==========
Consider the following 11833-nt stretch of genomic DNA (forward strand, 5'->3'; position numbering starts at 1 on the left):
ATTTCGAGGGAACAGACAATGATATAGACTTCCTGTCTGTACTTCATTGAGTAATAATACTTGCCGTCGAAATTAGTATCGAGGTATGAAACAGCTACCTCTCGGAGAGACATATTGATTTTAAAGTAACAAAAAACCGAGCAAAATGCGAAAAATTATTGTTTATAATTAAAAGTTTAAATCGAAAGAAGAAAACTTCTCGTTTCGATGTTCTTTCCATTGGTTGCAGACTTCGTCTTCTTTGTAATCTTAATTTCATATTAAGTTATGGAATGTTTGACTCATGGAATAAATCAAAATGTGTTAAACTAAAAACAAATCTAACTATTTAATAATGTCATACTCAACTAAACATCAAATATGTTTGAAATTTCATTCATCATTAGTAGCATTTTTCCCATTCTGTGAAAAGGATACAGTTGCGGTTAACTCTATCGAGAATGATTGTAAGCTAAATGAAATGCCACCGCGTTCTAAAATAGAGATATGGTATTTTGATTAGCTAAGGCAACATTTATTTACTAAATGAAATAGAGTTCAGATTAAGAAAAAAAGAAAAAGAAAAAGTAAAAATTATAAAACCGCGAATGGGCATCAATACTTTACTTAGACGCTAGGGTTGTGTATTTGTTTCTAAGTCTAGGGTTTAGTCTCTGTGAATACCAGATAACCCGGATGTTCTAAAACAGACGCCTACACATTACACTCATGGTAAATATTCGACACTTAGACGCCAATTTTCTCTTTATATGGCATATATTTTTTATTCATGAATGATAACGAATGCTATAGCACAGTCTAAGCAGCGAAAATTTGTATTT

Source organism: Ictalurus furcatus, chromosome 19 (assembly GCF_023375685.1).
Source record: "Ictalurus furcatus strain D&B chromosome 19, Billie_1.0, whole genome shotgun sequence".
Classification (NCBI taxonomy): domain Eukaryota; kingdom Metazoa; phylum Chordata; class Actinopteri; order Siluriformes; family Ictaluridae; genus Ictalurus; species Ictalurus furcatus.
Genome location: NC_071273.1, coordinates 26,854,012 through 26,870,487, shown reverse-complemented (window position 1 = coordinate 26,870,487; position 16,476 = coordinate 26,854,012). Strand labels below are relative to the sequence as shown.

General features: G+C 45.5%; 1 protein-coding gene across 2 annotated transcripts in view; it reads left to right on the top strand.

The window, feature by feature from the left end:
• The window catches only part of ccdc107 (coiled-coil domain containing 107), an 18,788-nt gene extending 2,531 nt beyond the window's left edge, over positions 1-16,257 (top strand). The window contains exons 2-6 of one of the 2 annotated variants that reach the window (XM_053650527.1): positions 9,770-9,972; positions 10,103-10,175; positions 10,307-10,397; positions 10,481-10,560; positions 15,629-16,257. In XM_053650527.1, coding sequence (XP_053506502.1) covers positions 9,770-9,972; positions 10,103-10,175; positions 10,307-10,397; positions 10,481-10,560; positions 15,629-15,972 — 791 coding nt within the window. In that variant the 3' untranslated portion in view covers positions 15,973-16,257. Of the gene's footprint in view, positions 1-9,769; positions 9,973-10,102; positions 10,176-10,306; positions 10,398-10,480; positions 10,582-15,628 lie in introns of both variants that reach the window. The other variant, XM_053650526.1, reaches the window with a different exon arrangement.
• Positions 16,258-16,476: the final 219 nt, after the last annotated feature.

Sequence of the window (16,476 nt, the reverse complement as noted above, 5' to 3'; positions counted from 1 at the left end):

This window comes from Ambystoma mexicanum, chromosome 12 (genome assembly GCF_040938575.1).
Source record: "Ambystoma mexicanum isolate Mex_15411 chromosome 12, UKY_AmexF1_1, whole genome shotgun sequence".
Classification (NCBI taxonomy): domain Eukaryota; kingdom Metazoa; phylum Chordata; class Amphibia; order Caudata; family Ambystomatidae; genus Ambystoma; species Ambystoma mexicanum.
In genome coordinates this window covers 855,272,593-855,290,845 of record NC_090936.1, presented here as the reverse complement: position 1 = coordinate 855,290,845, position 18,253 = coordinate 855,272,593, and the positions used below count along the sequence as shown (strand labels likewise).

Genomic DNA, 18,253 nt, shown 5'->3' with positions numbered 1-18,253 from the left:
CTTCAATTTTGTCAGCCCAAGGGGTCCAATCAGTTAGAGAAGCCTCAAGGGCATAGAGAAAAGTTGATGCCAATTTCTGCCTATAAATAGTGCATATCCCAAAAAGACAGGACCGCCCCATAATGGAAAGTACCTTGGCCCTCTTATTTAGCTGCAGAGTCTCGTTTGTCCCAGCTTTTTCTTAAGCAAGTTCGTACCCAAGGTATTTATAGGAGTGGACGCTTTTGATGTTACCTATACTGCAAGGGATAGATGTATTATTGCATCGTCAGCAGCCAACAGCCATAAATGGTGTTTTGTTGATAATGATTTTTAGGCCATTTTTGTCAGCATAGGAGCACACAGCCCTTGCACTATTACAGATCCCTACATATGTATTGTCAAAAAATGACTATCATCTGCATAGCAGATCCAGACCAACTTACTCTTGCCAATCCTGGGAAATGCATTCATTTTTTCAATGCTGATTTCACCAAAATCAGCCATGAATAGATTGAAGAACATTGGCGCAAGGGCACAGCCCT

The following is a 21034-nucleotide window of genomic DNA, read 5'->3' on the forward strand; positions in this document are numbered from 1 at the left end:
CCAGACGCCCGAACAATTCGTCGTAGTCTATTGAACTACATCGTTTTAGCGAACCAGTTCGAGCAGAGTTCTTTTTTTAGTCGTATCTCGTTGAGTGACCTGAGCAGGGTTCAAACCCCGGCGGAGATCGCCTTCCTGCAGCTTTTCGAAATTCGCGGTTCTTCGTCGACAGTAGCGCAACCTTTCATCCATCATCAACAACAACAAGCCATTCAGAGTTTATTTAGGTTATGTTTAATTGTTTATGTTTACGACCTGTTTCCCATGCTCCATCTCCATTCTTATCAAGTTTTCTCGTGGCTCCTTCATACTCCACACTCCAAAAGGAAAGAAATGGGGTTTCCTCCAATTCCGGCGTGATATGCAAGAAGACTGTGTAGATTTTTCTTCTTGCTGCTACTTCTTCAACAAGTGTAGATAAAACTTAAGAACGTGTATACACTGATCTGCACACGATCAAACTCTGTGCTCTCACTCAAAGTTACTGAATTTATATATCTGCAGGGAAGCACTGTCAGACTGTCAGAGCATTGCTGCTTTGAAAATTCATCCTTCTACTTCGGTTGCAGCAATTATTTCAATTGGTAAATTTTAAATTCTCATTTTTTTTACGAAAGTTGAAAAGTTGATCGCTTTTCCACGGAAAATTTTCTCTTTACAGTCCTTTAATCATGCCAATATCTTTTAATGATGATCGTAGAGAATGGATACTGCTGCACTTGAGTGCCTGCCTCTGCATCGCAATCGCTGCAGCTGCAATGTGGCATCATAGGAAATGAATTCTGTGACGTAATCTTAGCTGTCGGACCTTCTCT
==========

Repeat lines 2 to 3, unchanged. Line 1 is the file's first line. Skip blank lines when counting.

ATTTCGAGGGAACAGACAATGATATAGACTTCCTGTCTGTACTTCATTGAGTAATAATACTTGCCGTCGAAATTAGTATCGAGGTATGAAACAGCTACCTCTCGGAGAGACATATTGATTTTAAAGTAACAAAAAACCGAGCAAAATGCGAAAAATTATTGTTTATAATTAAAAGTTTAAATCGAAAGAAGAAAACTTCTCGTTTCGATGTTCTTTCCATTGGTTGCAGACTTCGTCTTCTTTGTAATCTTAATTTCATATTAAGTTATGGAATGTTTGACTCATGGAATAAATCAAAATGTGTTAAACTAAAAACAAATCTAACTATTTAATAATGTCATACTCAACTAAACATCAAATATGTTTGAAATTTCATTCATCATTAGTAGCATTTTTCCCATTCTGTGAAAAGGATACAGTTGCGGTTAACTCTATCGAGAATGATTGTAAGCTAAATGAAATGCCACCGCGTTCTAAAATAGAGATATGGTATTTTGATTAGCTAAGGCAACATTTATTTACTAAATGAAATAGAGTTCAGATTAAGAAAAAAAGAAAAAGAAAAAGTAAAAATTATAAAACCGCGAATGGGCATCAATACTTTACTTAGACGCTAGGGTTGTGTATTTGTTTCTAAGTCTAGGGTTTAGTCTCTGTGAATACCAGATAACCCGGATGTTCTAAAACAGACGCCTACACATTACACTCATGGTAAATATTCGACACTTAGACGCCAATTTTCTCTTTATATGGCATATATTTTTTATTCATGAATGATAACGAATGCTATAGCACAGTCTAAGCAGCGAAAATTTGTATTT

Source organism: Ictalurus furcatus, chromosome 19 (assembly GCF_023375685.1).